Nick and I accomplish funeral home formalities and arrange for a memorial service, to take place at the Wellfleet Library, a favorite haunt of Bea's, Dec. 16, 5 pm. Then we sit together quietly before her boxes of mementos, a life well lived.
I realize I did not fully cover her appreciation of art. Bea has a box of postcards, many acquired during early trips abroad: images of Grecian statues, sculpture by Michelangelo, sculpture from Vézelay, Renaissance paintings and modern art by Mary Cassatt or Vincent Van Gogh. On the back of one postcard, marked Yaksi, Indian, Sanci, 50-25 B.C., Bea has scrawled recently, “Just because it is so beautiful.” There is a booklet from the Musée Guimet, showing a bust of Tara, seemingly in meditation. I also find peaceful Nara Buddhas, which remind me of the last time Sven and I took my mother to the Museum of Fine Arts. We pushed her wheelchair to the Buddha room. That was where she wanted to go.
I would like to take this opportunity to thank the HPCCC team, who made such a difference in the last months of Bea’s life, and especially Lisa Olson. Her devotion shines as a model to others. I am glad I have recorded her loving care in this blog. This is how the extreme elderly deserve to be treated.
Among Bea’s papers we find a poem, composed in 1963. I offer it as conclusion, Bea’s wish for the world to find its way, particularly relevant at a time when war kills more civilians in Iraq every day, genocide in Darfur goes unchallenged, and the absence of outrage at murder by polonium-21 makes the needle on our moral compass swing blindly, like our hearts, now that Bea has left …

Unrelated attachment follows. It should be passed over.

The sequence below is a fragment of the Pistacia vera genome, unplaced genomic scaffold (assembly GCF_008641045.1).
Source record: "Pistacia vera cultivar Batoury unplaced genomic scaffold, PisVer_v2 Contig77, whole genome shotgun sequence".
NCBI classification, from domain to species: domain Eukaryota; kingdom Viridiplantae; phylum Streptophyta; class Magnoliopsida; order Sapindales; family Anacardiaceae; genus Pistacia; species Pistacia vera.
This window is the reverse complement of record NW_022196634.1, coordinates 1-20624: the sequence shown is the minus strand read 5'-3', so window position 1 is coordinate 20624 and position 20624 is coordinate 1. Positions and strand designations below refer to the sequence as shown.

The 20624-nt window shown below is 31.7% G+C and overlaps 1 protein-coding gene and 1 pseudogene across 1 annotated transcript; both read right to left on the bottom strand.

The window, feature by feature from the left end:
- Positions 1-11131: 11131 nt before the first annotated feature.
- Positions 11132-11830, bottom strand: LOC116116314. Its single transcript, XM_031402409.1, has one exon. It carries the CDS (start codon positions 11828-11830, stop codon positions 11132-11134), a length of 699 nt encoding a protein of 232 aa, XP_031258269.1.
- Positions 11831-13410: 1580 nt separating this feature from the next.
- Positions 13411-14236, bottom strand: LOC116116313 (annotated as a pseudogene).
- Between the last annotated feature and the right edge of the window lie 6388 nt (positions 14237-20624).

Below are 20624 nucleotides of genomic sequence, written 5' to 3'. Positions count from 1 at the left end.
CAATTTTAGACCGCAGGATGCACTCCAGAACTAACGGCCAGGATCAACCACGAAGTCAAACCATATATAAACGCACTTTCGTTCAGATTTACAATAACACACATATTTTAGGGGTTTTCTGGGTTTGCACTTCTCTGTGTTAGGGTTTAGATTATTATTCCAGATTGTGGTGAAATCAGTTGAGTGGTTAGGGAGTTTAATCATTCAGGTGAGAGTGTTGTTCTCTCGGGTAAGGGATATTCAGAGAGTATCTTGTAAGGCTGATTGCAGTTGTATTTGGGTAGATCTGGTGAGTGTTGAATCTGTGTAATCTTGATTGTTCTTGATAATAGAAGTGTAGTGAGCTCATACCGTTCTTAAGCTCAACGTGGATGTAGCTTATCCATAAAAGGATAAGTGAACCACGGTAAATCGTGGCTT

Come, virgins, in your beauteous prime.
Come, Aztec youth primeval.
Earth moves toward the glorious Sun:
Inexorable the sacrifice of blood.
glutinous and red with corpuscles,
like gaudy sacramental wafers,
invisibly, but oh so chemically
in league with Earth’s encircling air.
to let the mind reflect,
on relatively simple
for warmer rays foretell
our growing closeness
to the Sun.
And so to sacrificial season when
blood must encrust
or soak within receptive soil.
We can force the blood to spill
but – here’s the tawdry joke! –
cannot make it soak
like liquid fertilizer.
Who knows? It may lie crusty
waiting for rain.
Christ, with wooden stakes for Calvary,
joins now the celibate crew
on Friday, when the Sun and Moon
position for Earth’s
If Christ had never lived,
we might, forsooth, have imagined Him
out of our own compelling need
But Christ did live and die,
Attic maiden, too,
and others in the long procession.
with this difference: Christ chose
to die for others.
Can his death atone?
Can such a sacrifice fulfill
our curious need for blood?
You, there, in Murmansk,
closer to Point Barrow
as the crow would fly
than L.A., Omaha or Ottawa,
be pleased to listen.
If we concentrate
on rockets killing rockets,
we shall kill more than rockets.
More meet, it seems.
the sacrifice of One.
Weary Earth, of bloody sacrifice